Daburlos v. COMMERCIAL INSURANCE CO. OF NEWARK, NJ, 381 F. Supp. 393 (E.D. Pa. 1974)

U.S. District Court for the Eastern District of Pennsylvania - 381 F. Supp. 393 (E.D. Pa. 1974)
September 10, 1974

381 F. Supp. 393 (1974)

Kathleen E. DABURLOS
COMMERCIAL INSURANCE COMPANY OF NEWARK, NEW JERSEY, and Fidelity and Casualty Company of New York.

Civ. A. No. 69-1947.

United States District Court, E. D. Pennsylvania.

September 10, 1974.

*394 Francis E. Marshall, Marshall, Dennehey & Warner, P. A., Philadelphia, Pa., for defendant.

David F. Binder, Raynes, McCarty & Binder, Philadelphia, Pa., for plaintiff.




This is a diversity action based upon four policies of airline trip insurance which were issued by the defendants to Kenneth and Shirley Daburlos who named the plaintiff as beneficiary on the policies. Previously, both parties had moved for summary judgment and the court denied the same. Subsequently, this case was tried to the court without a jury.

The court denied summary judgment primarily because from the evidence we believed that a crucial factual issue appeared, though incompletely developed, and the court could not, sua sponte, draw inferences on the evidence against either party. We now grant judgment for the plaintiff.[1]


On May 16, 1968, two round-trip United Air Lines tickets were purchased in Reading, Pennsylvania, on behalf of *395 Kenneth and Shirley Daburlos, for flights from Philadelphia, Pennsylvania to Los Angeles, California and return to Philadelphia. The tickets indicated a scheduled departure from Philadelphia on May 19, at 6:00 P.M., on United Air Lines Flight 83Y and a scheduled departure from Los Angeles on May 22, at 9:05 A.M., on Trans World Air Lines Flight 38Y.

On May 19, 1968, the policies in question were purchased by Kenneth and Shirley Daburlos at the companies' insurance counter at Philadelphia International Airport. Both Mr. and Mrs. Daburlos purchased two policies, one from each defendant, each has a principal sum of $75,000 and the premium for each was $2.50. After purchasing the insurance policies, Mr. and Mrs. Daburlos mailed them to the plaintiff-beneficiary in an envelope provided by defendants with the policies. Then, the Daburloses flew from Philadelphia to Los Angeles as scheduled.

On May 22, 1968, Mr. and Mrs. Daburlos each purchased a "sky-tour" round trip ticket from Los Angeles Airways, Inc. (LAA) at Los Angeles International Airport (LAIA) for flights from Los Angeles Airport to Anaheim/Disneyland and return. They made an uneventful flight from LAIA to Anaheim/Disneyland. However, while they were passengers on the return flight from Anaheim/Disneyland to LAIA, the helicopter, in which they were riding, crashed and they were killed, at approximately 5:55 P.M. on May 22, 1968.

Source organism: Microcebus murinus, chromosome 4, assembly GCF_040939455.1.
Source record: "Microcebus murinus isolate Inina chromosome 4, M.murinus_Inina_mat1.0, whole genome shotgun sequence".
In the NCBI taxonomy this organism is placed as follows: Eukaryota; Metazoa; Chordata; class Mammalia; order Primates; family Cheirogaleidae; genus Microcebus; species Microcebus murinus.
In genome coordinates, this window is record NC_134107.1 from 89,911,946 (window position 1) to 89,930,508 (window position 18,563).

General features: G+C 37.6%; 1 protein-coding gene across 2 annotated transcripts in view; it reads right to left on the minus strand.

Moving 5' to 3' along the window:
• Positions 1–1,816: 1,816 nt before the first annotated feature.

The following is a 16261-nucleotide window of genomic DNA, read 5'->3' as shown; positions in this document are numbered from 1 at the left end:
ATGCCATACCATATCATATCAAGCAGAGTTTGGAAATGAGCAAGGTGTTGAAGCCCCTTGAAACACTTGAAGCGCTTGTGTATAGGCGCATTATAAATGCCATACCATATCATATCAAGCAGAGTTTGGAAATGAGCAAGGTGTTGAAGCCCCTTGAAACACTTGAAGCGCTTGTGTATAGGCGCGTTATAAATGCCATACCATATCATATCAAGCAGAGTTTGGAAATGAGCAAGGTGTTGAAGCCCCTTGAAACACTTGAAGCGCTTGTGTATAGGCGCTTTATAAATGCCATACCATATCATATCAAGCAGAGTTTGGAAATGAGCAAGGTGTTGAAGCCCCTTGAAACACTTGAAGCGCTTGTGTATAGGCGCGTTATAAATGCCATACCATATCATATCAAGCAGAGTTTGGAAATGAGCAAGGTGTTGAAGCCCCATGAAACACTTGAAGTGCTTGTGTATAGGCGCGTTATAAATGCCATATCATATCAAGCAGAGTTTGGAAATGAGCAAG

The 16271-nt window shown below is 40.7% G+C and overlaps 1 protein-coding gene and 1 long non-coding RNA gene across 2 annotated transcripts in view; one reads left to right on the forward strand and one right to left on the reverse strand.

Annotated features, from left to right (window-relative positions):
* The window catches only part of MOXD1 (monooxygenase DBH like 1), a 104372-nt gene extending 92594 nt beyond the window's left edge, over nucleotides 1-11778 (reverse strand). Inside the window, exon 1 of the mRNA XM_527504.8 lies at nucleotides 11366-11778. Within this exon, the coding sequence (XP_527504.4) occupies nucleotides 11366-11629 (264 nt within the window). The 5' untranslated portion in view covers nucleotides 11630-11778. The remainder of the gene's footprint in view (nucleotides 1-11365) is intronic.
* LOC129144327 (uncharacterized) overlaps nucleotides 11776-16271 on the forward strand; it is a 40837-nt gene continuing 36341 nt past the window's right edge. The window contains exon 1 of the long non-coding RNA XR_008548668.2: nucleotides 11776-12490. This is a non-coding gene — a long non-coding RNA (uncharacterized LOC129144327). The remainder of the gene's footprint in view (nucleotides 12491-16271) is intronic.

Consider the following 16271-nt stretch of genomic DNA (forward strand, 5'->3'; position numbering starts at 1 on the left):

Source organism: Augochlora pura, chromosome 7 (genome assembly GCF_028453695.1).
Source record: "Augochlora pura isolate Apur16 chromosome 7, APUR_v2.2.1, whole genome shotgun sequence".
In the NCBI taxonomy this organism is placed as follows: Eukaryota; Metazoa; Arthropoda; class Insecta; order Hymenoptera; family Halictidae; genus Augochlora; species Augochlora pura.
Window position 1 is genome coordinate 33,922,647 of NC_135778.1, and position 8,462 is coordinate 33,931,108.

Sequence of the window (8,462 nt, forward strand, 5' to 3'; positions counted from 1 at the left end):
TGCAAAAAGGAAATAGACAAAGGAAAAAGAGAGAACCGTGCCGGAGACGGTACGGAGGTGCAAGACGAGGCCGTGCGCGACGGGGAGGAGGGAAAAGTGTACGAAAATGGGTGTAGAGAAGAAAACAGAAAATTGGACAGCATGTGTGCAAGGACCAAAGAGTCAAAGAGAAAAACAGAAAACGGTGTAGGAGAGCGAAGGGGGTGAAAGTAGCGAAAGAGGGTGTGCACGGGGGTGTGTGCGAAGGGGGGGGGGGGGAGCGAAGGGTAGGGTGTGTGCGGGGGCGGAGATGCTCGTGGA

All four insurance policies involved are identical. They contain, at the top, blocks for the identification of the insured and the beneficiary. In addition, there is one block space for point of departure and one block space for point of destination and one of two squares to be checked indicating a one way or a round-trip ticket. On each policy, Philadelphia was listed as the point of departure and Los Angeles as the point of destination and the trip designated as on a round-trip ticket. Immediately above these blocks appears the following: "I hereby apply to Company named below for Scheduled Air Carrier (Airline) Trip Insurance to insure me on one airline trip between the Point of Departure and Destination shown below."

The principal clauses of the policy, as relevant here are as follows:

"2. INSURING CLAUSE: Ticket Or Pass Requirement. The Company will pay the benefits specified below if during the term of this policy the Insured suffers loss resulting directly and independently of all other causes from accidental bodily injury (hereinafter referred to as `such injury'), sustained under circumstances specified below during the first one-way or round trip flight taken by the Insured after the purchase of this policy on Aircraft Operated by a Scheduled Air Carrier as defined below from the Point of Departure to the Destination, both shown above, and return if round trip ticket is obtained before leaving said Point of Departure, provided that at the time that the Insured sustains such injury he is traveling on a ticket or pass covering the whole of said airline trip, issued to him for transportation on an Aircraft Operated by a Scheduled Air Carrier. A ticket issued to the Insured aboard such aircraft after leaving the Point of Departure but before reaching the first scheduled stop of such aircraft shall be deemed to have been issued before leaving the Point of Departure.